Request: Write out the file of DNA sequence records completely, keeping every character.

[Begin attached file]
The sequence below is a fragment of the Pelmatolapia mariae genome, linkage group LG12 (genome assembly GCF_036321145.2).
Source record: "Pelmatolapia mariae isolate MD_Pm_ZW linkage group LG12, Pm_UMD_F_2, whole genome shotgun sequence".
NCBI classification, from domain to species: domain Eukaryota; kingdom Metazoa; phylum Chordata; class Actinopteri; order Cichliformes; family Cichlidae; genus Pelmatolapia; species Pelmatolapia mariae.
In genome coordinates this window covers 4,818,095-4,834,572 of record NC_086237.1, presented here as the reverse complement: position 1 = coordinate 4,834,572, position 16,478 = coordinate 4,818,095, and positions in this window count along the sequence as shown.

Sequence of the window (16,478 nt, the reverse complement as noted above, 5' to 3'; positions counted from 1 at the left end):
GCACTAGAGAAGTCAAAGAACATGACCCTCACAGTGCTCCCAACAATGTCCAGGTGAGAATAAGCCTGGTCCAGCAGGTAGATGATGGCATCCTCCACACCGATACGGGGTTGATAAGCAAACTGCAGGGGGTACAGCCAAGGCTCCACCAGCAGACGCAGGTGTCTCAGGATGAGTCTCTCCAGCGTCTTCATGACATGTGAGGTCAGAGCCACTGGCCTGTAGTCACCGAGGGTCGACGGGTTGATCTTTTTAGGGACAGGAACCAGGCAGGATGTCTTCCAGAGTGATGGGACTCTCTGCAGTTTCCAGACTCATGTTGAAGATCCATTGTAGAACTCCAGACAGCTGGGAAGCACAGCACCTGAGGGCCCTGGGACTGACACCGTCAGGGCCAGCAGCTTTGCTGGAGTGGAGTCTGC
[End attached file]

The sequence below is a fragment of the Pelmatolapia mariae genome, linkage group LG12 (genome assembly GCF_036321145.2).
Source record: "Pelmatolapia mariae isolate MD_Pm_ZW linkage group LG12, Pm_UMD_F_2, whole genome shotgun sequence".
NCBI classification, from domain to species: domain Eukaryota; kingdom Metazoa; phylum Chordata; class Actinopteri; order Cichliformes; family Cichlidae; genus Pelmatolapia; species Pelmatolapia mariae.
In genome coordinates this window covers 4,818,095-4,834,572 of record NC_086237.1, presented here as the reverse complement: position 1 = coordinate 4,834,572, position 16,478 = coordinate 4,818,095, and positions in this window count along the sequence as shown.

Sequence of the window (16,478 nt, the reverse complement as noted above, 5' to 3'; positions counted from 1 at the left end):
GCACTAGAGAAGTCAAAGAACATGACCCTCACAGTGCTCCCAACAATGTCCAGGTGAGAATAAGCCTGGTCCAGCAGGTAGATGATGGCATCCTCCACACCGATACGGGGTTGATAAGCAAACTGCAGGGGGTACAGCCAAGGCTCCACCAGCAGACGCAGGTGTCTCAGGATGAGTCTCTCCAGCGTCTTCATGACATGTGAGGTCAGAGCCACTGGCCTGTAGTCACCGAGGGTCGACGGGTTGATCTTTTTAGGGACAGGAACCAGGCAGGATGTCTTCCAGAGTGATGGGACTCTCTGCAGTTTCCAGACTCATGTTGAAGATCCATTGTAGAACTCCAGACAGCTGGGAAGCACAGCACCTGAGGGCCCTGGGACTGACACCGTCAGGGCCAGCAGCTTTGCTGGAGTGGAGTCTGC